Consent is a hot topic at the moment and the publication of the GMC Guidance on Consent  has rightfully refocussed our attention on it. Consent practices vary wildly and have been the subject of many of these surveys.
Once we have obtained a signature on the pre-requisite form as an acknowledgment that the patient agrees they have given informed consent to proceed with an intervention, how long should that consent last? If the patient is consenting for a series of treatments, should they sign a consent each and every time? Can one consent form, and therefore one consent discussion, cover all of their treatments?
When faced with this question the vast majority of you (85.5%) felt that one consent form can cover a series of treatments, such as intravitreal or botulinum toxin injections. I feel this is reasonable, however, it is always worth reminding the patient of the rationale behind their treatment and giving them the opportunity to ask further questions if they wish.
When asked how long this consent should last for there was some variance in response with 62% of respondents indicating that the consent could last for the entire duration of their treatment, while 4%, 19% and 15% of you felt that the consent could last for six months, one year and two years respectively. As far as I am aware there is no specific guidance and to me placing an arbitrary duration seems without evidence base. I think we need to focus on the reason for the consent process which is to give the patient autonomy over their bodies and allow them to make informed choices about treatment.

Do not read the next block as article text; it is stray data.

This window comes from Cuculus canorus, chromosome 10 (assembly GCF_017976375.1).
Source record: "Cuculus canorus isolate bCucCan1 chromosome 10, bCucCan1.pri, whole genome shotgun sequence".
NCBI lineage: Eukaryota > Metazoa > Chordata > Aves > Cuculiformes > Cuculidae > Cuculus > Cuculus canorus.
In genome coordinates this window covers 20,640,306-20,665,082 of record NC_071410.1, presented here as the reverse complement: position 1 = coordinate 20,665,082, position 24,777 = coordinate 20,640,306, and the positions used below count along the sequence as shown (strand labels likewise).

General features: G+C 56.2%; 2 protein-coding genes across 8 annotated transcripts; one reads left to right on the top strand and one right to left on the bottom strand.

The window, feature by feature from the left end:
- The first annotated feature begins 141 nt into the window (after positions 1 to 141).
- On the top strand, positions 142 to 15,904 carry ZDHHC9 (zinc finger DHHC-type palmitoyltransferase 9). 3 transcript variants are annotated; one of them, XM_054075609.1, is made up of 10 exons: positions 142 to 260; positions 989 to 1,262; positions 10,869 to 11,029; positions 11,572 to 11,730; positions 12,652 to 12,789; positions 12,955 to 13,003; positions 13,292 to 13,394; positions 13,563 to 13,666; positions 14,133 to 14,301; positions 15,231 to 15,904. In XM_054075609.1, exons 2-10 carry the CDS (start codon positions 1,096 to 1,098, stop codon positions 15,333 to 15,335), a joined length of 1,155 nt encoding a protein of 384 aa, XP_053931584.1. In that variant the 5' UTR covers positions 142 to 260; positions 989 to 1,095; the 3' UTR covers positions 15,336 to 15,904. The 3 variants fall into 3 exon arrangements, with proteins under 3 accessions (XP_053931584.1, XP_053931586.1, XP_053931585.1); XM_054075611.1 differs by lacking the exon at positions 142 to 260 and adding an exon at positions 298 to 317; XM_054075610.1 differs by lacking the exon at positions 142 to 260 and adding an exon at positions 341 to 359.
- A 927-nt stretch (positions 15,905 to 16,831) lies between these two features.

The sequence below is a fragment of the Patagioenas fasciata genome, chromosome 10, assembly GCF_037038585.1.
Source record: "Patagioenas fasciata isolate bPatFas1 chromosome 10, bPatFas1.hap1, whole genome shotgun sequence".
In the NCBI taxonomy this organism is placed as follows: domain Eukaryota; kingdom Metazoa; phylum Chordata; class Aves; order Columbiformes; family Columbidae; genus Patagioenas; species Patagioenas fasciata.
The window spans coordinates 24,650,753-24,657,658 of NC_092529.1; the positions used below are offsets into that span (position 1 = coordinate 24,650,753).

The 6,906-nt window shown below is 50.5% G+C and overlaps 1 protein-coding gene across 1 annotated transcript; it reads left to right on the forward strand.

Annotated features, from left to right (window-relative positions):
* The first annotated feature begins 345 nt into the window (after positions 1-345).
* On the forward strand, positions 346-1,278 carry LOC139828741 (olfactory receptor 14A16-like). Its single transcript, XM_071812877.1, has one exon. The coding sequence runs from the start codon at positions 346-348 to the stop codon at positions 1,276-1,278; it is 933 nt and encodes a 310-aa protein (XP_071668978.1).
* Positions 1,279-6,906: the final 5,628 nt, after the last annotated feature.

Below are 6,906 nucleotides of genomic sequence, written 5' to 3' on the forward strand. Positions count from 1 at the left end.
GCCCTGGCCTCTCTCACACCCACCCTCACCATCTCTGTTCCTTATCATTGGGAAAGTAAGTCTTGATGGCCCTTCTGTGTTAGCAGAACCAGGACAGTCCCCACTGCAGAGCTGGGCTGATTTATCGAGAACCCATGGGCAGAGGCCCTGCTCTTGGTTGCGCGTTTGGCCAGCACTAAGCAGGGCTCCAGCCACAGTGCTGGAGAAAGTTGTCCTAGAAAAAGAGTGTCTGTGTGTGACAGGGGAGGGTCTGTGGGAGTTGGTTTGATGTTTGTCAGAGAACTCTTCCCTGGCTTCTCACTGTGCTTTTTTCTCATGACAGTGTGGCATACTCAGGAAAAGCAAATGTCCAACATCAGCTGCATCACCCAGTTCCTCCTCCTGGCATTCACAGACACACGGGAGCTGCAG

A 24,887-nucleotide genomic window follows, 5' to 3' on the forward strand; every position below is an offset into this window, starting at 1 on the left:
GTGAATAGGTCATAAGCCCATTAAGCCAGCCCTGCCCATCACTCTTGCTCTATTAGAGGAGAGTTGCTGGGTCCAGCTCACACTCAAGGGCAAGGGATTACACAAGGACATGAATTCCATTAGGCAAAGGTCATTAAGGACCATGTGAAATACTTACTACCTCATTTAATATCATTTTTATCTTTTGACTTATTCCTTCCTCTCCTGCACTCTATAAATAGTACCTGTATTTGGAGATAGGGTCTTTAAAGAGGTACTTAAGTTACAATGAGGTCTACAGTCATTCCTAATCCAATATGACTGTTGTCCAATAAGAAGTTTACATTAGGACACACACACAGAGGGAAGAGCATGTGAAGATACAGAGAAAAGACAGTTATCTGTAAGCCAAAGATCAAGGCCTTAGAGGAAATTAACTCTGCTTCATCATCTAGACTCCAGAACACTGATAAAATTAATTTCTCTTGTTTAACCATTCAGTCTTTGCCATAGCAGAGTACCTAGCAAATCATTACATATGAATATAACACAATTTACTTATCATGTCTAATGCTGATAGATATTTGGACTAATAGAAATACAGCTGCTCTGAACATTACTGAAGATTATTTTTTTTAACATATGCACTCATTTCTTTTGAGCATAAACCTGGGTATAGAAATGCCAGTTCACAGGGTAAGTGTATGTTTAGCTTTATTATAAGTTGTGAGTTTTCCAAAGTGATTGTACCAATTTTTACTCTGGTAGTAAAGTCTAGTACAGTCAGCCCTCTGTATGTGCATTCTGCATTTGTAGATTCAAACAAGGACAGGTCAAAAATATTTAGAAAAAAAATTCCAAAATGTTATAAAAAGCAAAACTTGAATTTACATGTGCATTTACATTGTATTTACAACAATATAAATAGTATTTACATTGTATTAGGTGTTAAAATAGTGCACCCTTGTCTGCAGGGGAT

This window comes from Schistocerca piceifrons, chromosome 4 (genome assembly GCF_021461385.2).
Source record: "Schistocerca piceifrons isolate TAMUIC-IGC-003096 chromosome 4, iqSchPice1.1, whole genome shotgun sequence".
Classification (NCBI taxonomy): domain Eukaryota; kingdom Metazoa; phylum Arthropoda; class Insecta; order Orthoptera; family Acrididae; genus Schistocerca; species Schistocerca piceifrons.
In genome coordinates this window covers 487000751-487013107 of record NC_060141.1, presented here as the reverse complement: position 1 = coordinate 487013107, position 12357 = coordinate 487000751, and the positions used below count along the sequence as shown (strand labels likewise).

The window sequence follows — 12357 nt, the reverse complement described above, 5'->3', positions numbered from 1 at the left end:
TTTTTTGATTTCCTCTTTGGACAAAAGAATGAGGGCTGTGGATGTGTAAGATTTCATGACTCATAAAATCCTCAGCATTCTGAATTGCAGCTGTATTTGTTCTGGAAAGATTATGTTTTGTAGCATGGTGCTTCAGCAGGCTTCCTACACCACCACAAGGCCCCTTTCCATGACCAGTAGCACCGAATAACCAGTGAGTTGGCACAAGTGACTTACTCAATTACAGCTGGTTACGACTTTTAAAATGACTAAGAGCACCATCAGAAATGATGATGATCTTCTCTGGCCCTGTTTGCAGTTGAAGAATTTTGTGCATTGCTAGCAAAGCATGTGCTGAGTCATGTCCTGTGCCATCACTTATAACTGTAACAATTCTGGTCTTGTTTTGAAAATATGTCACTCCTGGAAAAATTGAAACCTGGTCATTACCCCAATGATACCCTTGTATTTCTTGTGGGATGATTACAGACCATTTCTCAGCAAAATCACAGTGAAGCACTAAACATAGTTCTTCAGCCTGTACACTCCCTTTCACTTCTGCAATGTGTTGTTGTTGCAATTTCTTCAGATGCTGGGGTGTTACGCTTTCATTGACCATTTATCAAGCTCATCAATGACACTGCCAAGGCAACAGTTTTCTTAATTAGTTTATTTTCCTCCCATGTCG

I believe that the consent is valid for as long as there is no change in the patient and their ability to comprehend / recall the information previously provided to them AND there is no material change in the risk-benefit profile of the treatment they are agreeing to.
Taking the intravitreal injections of anti-vascular endothelial growth factor (VEGF) scenario, the patient embarking on their first intravitreal injection for wet age-related macular degeneration (AMD) with 6/12 vision and a clear potential benefit from a course of anti-VEGF therapy will, on the balance of probabilities, be perfectly happy to accept the one in 1500 chance of infective endophthalmitis. Leap forward 18 months and the scenario the patient finds themselves in may be very different. If their vision is now counting fingers and there is persistent leakage despite 15 intravitreal injections with a poor prognosis for any visual improvement, their attitude to the one in 1500 risk may be different. The risk-benefit profile may remain favourable for treatment, however, the original consent discussion no longer applies. In these circumstances it may be wise to redo the consent discussion and get another signature to cement that further agreement.